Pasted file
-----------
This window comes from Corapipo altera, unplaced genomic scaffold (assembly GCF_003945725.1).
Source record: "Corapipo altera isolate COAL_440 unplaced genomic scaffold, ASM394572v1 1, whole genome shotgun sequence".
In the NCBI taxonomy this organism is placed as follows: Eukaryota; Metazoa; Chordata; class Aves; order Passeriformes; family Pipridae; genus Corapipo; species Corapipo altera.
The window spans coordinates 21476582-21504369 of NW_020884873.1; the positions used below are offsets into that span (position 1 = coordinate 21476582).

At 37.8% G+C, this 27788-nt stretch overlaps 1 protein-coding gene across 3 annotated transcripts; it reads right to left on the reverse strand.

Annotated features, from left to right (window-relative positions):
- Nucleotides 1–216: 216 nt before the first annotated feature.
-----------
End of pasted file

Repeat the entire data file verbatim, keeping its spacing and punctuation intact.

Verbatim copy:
This window comes from Corapipo altera, unplaced genomic scaffold (assembly GCF_003945725.1).
Source record: "Corapipo altera isolate COAL_440 unplaced genomic scaffold, ASM394572v1 1, whole genome shotgun sequence".
In the NCBI taxonomy this organism is placed as follows: Eukaryota; Metazoa; Chordata; class Aves; order Passeriformes; family Pipridae; genus Corapipo; species Corapipo altera.
The window spans coordinates 21476582-21504369 of NW_020884873.1; the positions used below are offsets into that span (position 1 = coordinate 21476582).

At 37.8% G+C, this 27788-nt stretch overlaps 1 protein-coding gene across 3 annotated transcripts; it reads right to left on the reverse strand.

Annotated features, from left to right (window-relative positions):
- Nucleotides 1–216: 216 nt before the first annotated feature.